Concussions and mindfulness – a MUST read…

My daughter got a severe concussion at the Spokane Horse Trials.  I don’t tell you this for drama, empathy or advice. It’s a diagnosed fact at this point and we’re dealing with the symptoms – dizziness, fatigue, feeling overwhelmed by noise and lights.  I know of at least two people who had them at Aspen and someone who has been dealing with symptoms since June.

Every bit of research tells us concussions are serious.  I don’t need to point out the facts or call your attention to CTE. Nor do I need to mention riders who were concussed and are no longer with us. What I DO want to point out is that research shows us that mindfulness can be effective and powerful with concussion recovery.

Most people recover from a concussion quickly and return to “normal” life.  Some people don’t.  They end up with a thing called Post Concussion Syndrome or PCS.  It’s when symptoms persist beyond the two weeks of typical recovery. Some of the risk factors include:

  • Being female
  • Severity of impact
  • Age
  • History of concussions

*see a full list and the whole article here

How many female riders do you know who have fallen off and gotten a concussion? It’s not a low number.

What often happens is that the amygdala is impacted with a concussion- where self control is managed in the brain – and in post recovery, it puts someone at a higher risk with PCS for anxiety and depressive symptoms, ie. worrying about falling again, depression about not being able to ride, replaying the fall, anxiety about future falls, etc.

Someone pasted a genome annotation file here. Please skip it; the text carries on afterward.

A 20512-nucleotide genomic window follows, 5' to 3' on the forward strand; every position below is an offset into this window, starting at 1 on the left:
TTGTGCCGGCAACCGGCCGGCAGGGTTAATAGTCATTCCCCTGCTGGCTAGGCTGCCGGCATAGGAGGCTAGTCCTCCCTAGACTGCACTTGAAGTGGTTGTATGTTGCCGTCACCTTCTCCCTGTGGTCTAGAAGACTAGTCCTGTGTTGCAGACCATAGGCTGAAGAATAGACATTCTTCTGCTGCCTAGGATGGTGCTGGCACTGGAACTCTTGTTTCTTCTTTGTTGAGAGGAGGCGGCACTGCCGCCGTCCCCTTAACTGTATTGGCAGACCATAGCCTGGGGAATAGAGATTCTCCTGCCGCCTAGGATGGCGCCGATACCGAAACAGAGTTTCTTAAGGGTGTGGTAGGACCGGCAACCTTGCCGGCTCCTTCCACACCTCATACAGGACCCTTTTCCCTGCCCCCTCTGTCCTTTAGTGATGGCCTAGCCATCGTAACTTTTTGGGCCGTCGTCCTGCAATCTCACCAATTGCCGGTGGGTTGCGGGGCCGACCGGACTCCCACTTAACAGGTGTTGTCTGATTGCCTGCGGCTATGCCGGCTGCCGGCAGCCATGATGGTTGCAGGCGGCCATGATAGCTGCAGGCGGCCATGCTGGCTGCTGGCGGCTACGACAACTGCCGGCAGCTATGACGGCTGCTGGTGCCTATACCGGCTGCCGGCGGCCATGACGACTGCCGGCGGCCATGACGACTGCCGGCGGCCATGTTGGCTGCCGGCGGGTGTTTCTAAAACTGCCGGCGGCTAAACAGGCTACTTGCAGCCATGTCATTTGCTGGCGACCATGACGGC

How would you NOT worry about those things?

Here is where I get excited as a coach. Mindfulness rewires the brain for better emotional control.  Remember, mindfulness is about PRESENT moment. What the above article shows us is that “meditation strengthens the assessment center of the brain (the lateral prefrontal cortex), which engages in logical reasoning and rational thought, and weakens the fear centre of the brain (the amygdala) that responds with fear and anger.”


And in case you think it’s just researchers reporting this information, this writer talks about having four different concussions from age 16 to 30.  Hadley Pierce clearly states how easy it is to get stuck in the loop of focusing on the past and feeling fear about the future.  She used mindfulness to help with depressive symptoms. Read the whole article here.

This quote really jumped out at me…


*Photo Credit:

Finally, if you think, “All of this sounds great but how do I meditate or do mindfulness exactly?”  Great question.  You can start working with someone who focuses on mindfulness, start a mindfulness practice using Apps (Simple Habit, Headspace are two of my favorites) or follow these really SIMPLE instructions here.

The best thing about discovering this is that mindfulness both helps us be present – both riding and in life – and helps us recover from brain injury.  That’s HUGE!

It’s the offseason, if you’d like to know more and find out about mindfulness practice, please send me an email – or call/text me 253-409-4010

Quiet your mind.  Sharpen your focus.  Ride to your peak performance

Lori Kimmerly, LMFT, ACC